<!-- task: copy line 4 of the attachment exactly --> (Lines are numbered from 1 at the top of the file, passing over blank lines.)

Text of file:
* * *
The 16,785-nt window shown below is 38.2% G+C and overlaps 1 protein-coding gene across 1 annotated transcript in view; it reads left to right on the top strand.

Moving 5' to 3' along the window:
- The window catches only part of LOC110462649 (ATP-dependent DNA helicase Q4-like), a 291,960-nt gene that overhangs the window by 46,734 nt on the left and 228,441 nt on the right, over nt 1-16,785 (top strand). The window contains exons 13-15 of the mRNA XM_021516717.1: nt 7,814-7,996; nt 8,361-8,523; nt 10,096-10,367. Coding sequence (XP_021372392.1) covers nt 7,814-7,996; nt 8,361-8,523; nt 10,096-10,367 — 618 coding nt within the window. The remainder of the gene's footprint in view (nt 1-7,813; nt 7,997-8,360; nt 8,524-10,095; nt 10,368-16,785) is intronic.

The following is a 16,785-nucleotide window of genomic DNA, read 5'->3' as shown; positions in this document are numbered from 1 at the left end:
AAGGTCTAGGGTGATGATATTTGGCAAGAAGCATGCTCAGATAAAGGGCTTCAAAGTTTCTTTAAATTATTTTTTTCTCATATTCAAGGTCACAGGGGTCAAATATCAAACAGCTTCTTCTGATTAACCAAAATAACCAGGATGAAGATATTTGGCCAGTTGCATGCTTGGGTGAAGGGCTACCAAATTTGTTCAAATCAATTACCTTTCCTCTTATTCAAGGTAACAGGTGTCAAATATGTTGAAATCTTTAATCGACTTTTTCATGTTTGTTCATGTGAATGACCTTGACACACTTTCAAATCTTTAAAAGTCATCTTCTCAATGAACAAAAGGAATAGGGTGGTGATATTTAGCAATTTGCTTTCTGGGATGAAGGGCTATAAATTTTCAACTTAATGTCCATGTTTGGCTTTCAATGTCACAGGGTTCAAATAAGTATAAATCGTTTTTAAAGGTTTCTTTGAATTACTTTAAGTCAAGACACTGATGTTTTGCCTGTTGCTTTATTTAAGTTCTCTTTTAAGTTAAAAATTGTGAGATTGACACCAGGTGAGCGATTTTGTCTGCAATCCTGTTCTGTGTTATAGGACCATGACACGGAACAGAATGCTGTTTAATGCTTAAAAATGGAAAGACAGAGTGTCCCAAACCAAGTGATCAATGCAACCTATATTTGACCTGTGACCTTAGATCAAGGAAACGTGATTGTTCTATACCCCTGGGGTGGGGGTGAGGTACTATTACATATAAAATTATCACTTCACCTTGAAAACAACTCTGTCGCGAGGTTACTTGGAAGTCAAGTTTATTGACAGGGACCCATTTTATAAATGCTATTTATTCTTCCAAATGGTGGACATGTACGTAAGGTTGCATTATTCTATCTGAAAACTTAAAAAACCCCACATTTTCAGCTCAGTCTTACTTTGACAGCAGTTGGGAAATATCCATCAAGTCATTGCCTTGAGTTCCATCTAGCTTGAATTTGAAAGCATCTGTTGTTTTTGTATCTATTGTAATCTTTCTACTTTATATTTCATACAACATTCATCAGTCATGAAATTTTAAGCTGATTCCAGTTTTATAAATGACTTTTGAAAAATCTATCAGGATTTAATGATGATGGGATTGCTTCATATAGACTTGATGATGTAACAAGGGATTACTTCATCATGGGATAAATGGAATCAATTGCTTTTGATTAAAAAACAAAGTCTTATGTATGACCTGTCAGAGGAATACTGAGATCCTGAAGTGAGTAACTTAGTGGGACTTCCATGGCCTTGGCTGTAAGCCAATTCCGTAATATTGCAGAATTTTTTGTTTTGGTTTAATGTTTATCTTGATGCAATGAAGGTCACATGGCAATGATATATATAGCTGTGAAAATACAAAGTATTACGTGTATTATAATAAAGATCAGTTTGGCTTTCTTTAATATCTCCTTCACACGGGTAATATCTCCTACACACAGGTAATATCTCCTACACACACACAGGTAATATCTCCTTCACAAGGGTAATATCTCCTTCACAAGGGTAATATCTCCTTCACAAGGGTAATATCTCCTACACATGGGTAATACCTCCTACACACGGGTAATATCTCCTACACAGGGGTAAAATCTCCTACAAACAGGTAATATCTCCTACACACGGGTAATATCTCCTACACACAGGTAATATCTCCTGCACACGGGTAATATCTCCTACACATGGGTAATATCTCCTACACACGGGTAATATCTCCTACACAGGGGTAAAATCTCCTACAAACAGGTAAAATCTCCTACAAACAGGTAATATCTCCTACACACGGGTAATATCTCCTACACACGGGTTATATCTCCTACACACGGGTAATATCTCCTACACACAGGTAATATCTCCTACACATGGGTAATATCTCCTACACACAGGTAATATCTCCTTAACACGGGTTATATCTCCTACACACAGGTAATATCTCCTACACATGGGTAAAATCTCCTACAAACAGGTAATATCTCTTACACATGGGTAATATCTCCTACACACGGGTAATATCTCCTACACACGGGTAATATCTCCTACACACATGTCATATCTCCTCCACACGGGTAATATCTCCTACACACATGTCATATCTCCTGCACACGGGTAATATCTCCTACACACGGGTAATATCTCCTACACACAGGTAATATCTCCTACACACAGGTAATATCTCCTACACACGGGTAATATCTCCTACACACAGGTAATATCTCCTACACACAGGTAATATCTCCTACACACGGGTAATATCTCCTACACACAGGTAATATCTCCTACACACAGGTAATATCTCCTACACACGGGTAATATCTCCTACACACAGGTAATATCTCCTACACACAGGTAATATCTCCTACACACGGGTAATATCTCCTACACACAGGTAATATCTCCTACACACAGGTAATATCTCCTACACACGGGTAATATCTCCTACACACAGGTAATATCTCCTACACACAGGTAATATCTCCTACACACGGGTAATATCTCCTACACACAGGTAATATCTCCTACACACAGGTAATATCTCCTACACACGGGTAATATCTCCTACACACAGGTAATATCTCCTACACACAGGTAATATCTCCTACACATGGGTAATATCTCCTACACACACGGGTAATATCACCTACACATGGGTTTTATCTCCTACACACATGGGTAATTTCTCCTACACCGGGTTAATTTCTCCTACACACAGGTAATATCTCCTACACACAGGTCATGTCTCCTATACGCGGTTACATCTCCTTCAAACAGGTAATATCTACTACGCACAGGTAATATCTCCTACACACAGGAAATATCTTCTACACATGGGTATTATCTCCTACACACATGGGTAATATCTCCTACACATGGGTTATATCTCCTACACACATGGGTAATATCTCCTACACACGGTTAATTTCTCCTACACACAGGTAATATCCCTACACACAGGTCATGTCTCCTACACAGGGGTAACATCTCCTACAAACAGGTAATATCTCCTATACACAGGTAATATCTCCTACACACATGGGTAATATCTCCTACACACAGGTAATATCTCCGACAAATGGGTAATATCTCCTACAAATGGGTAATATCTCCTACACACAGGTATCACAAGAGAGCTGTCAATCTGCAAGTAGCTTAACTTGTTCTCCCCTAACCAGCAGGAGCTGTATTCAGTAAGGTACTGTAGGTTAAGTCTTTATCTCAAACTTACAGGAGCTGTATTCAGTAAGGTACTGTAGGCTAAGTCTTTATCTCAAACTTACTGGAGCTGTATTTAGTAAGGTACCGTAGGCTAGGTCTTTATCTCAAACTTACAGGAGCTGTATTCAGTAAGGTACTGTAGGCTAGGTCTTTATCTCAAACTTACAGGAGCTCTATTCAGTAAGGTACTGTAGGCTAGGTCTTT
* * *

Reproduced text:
The following is a 16,785-nucleotide window of genomic DNA, read 5'->3' as shown; positions in this document are numbered from 1 at the left end: